Striking is the only way to get a better deal for the people who work at the supermarkets who risk their lives every day by coming to work during a pandemic, Cordova said in a statement. “We will fight for the rights of our members. Our preparations are going on for a strike that will start tomorrow morning at 5am in the Denver metropolitan area. This strike will be in the Denver area.”
UFCW Local 7 workers said Monday that some of their employees live in their cars because they can’t afford an apartment with the money they make. Other employees have been verbally abused by clients. There were a lot of people who couldn’t afford to stay or eat during the Ebola outbreak at Kroger, the company that owns King Soopers.
On Saturday, the union’s contract with the company came to an end. King Soopers said that it tried to get a mediator to help make a deal, but the union said no. The UFCW said that the mediator didn’t know what was going on.
It also claims King Soopers tried to negotiate directly with workers by hiring people from third-party staffing firms to go into stores and try and get them to negotiate. At the end of December, the union filed a complaint that this alleged action broke their contract.
On Monday, King Soopers accused UFCW Local 7 of “refusing to bargain in good faith,” which is the same thing the union has said about the grocery store company.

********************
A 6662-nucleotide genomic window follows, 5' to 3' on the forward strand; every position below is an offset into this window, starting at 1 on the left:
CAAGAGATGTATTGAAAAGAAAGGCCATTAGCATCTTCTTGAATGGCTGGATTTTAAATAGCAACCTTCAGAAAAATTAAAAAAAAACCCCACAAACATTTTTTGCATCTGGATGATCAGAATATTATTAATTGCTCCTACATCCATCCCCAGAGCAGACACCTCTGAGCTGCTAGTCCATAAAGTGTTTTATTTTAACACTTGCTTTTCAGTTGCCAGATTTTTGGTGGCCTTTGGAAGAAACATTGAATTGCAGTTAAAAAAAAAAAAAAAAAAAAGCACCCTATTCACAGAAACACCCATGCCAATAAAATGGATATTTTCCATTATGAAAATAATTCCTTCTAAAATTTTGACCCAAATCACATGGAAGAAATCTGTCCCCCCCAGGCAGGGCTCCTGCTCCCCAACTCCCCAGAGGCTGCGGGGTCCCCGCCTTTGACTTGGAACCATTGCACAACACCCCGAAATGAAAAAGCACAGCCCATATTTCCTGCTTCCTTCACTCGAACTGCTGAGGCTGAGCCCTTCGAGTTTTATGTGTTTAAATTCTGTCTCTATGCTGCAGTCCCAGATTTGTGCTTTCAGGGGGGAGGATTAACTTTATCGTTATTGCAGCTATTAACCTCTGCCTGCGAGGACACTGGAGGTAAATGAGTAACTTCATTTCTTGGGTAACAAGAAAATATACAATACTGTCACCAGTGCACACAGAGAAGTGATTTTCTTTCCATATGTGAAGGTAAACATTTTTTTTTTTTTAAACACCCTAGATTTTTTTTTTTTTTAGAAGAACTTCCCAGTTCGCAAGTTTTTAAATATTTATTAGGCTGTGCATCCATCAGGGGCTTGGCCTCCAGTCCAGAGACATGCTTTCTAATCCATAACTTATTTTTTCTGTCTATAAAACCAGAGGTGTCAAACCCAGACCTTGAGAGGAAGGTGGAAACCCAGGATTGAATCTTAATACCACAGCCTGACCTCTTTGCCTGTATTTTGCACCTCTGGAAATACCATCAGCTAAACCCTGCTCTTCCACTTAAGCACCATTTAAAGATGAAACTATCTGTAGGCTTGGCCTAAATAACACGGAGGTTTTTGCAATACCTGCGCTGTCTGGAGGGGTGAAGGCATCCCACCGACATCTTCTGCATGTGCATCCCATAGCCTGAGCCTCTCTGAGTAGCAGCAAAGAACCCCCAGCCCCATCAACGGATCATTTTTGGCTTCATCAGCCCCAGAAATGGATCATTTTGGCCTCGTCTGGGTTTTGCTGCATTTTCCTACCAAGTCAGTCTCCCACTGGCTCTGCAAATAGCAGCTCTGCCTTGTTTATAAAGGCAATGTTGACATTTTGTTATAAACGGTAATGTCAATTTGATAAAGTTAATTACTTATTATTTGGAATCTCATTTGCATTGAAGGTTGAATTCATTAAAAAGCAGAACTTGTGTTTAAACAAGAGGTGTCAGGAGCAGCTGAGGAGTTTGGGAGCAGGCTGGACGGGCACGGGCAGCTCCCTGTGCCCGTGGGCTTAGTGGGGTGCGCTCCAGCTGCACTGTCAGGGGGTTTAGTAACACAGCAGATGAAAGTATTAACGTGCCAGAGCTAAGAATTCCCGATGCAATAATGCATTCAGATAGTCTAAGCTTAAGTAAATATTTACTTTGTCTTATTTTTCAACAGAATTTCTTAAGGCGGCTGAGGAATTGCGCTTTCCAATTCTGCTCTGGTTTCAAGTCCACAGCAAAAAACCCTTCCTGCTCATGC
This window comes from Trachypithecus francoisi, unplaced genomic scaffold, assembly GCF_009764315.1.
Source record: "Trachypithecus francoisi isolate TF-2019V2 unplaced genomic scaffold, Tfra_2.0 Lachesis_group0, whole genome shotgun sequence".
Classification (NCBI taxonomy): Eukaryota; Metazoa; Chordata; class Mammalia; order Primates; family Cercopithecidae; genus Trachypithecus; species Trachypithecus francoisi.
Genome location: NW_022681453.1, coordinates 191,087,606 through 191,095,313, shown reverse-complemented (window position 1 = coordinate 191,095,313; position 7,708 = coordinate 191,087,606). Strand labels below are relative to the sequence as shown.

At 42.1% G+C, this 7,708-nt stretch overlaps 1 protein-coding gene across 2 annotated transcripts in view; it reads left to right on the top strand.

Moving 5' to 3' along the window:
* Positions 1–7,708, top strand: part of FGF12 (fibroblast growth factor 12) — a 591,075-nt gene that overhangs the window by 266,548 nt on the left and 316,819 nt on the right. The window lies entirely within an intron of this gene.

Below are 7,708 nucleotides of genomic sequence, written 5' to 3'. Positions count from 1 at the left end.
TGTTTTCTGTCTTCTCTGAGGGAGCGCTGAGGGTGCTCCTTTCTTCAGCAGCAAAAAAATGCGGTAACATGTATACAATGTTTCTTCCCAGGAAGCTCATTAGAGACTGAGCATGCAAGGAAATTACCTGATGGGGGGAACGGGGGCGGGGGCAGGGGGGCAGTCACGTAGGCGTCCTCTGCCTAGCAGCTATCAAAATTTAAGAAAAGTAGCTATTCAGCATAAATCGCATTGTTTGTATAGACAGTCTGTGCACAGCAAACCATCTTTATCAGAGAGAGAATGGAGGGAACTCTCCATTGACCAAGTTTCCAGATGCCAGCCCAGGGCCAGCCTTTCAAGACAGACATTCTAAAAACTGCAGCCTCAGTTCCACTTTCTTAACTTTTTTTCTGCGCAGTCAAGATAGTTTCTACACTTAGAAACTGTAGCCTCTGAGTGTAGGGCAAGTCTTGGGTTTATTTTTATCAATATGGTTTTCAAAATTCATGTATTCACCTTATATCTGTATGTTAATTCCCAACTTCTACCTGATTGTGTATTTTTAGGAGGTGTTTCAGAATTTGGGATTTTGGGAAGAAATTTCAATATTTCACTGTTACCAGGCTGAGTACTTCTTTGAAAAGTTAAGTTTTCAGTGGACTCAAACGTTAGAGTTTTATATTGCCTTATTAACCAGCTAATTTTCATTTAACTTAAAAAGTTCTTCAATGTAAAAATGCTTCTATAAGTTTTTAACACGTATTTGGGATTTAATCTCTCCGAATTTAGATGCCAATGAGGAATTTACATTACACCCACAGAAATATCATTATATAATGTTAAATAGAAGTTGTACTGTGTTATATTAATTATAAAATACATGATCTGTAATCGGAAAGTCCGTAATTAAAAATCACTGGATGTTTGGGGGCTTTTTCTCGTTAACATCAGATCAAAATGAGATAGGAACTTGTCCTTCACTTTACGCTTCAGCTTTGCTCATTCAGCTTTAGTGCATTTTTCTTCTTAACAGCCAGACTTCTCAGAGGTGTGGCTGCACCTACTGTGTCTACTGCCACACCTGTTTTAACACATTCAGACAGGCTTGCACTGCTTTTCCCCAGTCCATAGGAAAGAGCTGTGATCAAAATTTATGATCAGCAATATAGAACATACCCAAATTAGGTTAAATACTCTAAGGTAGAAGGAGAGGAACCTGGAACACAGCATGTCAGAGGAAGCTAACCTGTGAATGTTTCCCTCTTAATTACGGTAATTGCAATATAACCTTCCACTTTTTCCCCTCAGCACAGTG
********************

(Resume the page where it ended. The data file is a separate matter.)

Around 8,400 people from UFCW Local 7 might go on strike at more than 70 places in the Denver, Boulder, Broomfield, and Parker areas. You can click here to see a map of the places that might be affected by this.
The union wants better safety measures, better pay, and affordable health care for workers. The company hasn’t had a big strike in 26 years.
“We should be compensated. We should be safe and be able to do our jobs “A worker at King Soopers near 13th and Krameria Street said that Faythe Utsey had a bad back.
Utsey and her staff spent all day Wednesday outside the store, asking people to go to the Safeway across the street instead of hers. They also put up signs. Many people agreed, and for most of the day, the parking lot at Safeway was more crowded than the one at King Soopers.
Colette Duranleau said that even if it meant going five kilometers, she would have done it because it is so important.
While 95% of union members decided to go on strike, there are still some who aren’t sure. There is a flower clerk named Laurie Delmonico at the Capitol Hill location of the business. She says she is not working or protesting at the moment.
He said, “I don’t know what we are doing out there.” “The time is right, and though I understand why the union is going this way, I’m not sure it’s important.”
Many comrades, on the other hand, disagree and say they’re willing to keep picketing for up to three weeks.